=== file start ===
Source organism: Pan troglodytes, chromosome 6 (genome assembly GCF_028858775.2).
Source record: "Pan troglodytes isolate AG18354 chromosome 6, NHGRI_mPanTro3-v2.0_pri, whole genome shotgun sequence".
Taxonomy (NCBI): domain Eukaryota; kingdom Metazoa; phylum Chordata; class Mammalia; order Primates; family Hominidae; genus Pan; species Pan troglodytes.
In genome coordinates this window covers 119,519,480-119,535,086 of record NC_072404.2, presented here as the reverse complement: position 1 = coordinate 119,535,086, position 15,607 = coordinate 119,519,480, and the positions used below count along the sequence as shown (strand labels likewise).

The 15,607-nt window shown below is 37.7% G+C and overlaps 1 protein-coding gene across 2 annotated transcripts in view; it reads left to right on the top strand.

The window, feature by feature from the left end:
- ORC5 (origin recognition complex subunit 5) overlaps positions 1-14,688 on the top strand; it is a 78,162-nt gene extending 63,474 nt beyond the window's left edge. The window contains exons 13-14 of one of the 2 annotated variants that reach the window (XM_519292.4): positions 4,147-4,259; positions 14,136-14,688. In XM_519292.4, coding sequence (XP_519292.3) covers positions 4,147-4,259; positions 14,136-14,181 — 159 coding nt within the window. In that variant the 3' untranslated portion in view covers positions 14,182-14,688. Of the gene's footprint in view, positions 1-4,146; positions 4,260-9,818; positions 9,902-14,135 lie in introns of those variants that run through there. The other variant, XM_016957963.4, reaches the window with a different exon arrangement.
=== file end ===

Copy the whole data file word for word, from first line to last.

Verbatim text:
Source organism: Pan troglodytes, chromosome 6 (genome assembly GCF_028858775.2).
Source record: "Pan troglodytes isolate AG18354 chromosome 6, NHGRI_mPanTro3-v2.0_pri, whole genome shotgun sequence".
Taxonomy (NCBI): domain Eukaryota; kingdom Metazoa; phylum Chordata; class Mammalia; order Primates; family Hominidae; genus Pan; species Pan troglodytes.
In genome coordinates this window covers 119,519,480-119,535,086 of record NC_072404.2, presented here as the reverse complement: position 1 = coordinate 119,535,086, position 15,607 = coordinate 119,519,480, and the positions used below count along the sequence as shown (strand labels likewise).

The 15,607-nt window shown below is 37.7% G+C and overlaps 1 protein-coding gene across 2 annotated transcripts in view; it reads left to right on the top strand.

The window, feature by feature from the left end:
- ORC5 (origin recognition complex subunit 5) overlaps positions 1-14,688 on the top strand; it is a 78,162-nt gene extending 63,474 nt beyond the window's left edge. The window contains exons 13-14 of one of the 2 annotated variants that reach the window (XM_519292.4): positions 4,147-4,259; positions 14,136-14,688. In XM_519292.4, coding sequence (XP_519292.3) covers positions 4,147-4,259; positions 14,136-14,181 — 159 coding nt within the window. In that variant the 3' untranslated portion in view covers positions 14,182-14,688. Of the gene's footprint in view, positions 1-4,146; positions 4,260-9,818; positions 9,902-14,135 lie in introns of those variants that run through there. The other variant, XM_016957963.4, reaches the window with a different exon arrangement.